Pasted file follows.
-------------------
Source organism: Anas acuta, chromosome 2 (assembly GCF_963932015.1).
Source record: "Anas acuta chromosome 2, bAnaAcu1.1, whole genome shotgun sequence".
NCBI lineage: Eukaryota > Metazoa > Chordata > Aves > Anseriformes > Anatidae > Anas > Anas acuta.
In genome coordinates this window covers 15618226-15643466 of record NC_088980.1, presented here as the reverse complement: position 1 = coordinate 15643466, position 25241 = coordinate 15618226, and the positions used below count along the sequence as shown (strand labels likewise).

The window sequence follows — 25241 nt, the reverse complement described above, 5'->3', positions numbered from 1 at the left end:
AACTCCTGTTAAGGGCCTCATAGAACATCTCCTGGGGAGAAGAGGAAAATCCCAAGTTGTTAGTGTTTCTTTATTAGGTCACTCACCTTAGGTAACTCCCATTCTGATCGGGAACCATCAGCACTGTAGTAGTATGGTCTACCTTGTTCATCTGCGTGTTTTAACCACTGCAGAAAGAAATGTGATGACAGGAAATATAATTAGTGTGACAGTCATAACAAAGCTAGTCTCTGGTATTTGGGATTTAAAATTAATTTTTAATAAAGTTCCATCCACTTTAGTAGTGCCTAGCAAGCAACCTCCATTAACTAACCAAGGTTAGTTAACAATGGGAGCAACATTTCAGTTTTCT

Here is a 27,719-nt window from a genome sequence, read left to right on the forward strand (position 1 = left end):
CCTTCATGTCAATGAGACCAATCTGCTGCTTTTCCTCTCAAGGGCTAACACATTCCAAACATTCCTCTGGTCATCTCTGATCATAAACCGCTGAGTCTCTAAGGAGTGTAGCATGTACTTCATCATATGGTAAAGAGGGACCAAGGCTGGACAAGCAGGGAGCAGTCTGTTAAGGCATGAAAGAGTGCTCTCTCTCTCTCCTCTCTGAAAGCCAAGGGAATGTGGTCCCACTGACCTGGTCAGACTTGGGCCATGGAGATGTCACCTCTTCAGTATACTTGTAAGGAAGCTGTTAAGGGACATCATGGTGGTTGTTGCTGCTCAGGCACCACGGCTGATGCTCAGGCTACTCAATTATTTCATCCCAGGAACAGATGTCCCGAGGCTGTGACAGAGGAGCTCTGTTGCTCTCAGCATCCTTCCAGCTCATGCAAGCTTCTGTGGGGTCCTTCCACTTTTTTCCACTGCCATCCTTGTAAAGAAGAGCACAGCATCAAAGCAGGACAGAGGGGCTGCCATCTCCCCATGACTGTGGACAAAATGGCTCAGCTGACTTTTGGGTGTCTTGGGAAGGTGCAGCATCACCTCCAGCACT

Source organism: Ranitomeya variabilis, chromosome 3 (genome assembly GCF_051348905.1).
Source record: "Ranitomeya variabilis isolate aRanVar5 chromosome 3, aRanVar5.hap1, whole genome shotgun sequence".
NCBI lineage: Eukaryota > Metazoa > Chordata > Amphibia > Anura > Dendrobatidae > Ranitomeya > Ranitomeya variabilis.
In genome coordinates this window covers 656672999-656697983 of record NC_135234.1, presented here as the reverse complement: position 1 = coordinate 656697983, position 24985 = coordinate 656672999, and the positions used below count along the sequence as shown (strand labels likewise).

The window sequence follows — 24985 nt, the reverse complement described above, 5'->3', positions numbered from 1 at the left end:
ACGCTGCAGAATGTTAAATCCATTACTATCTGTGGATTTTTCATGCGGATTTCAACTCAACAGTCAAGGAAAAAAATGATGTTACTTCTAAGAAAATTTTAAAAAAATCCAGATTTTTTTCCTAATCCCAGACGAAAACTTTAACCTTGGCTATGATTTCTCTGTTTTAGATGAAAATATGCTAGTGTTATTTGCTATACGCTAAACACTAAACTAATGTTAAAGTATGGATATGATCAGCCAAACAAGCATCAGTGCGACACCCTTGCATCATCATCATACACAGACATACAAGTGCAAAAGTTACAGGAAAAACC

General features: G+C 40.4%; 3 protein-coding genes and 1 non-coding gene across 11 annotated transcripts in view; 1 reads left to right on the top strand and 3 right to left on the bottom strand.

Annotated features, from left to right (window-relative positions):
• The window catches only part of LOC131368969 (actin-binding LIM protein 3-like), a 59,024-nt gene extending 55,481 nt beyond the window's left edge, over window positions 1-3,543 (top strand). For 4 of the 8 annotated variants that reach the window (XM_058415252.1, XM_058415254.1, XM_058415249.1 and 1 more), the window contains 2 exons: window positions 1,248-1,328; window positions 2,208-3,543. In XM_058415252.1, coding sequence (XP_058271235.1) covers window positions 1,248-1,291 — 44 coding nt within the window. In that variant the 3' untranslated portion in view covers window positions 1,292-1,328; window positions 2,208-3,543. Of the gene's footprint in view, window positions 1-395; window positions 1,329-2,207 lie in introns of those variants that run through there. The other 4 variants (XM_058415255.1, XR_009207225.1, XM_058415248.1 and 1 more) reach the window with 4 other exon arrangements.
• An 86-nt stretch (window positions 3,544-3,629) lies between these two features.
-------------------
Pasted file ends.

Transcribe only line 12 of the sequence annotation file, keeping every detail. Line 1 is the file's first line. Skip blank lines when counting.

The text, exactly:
In genome coordinates this window covers 656672999-656697983 of record NC_135234.1, presented here as the reverse complement: position 1 = coordinate 656697983, position 24985 = coordinate 656672999, and the positions used below count along the sequence as shown (strand labels likewise).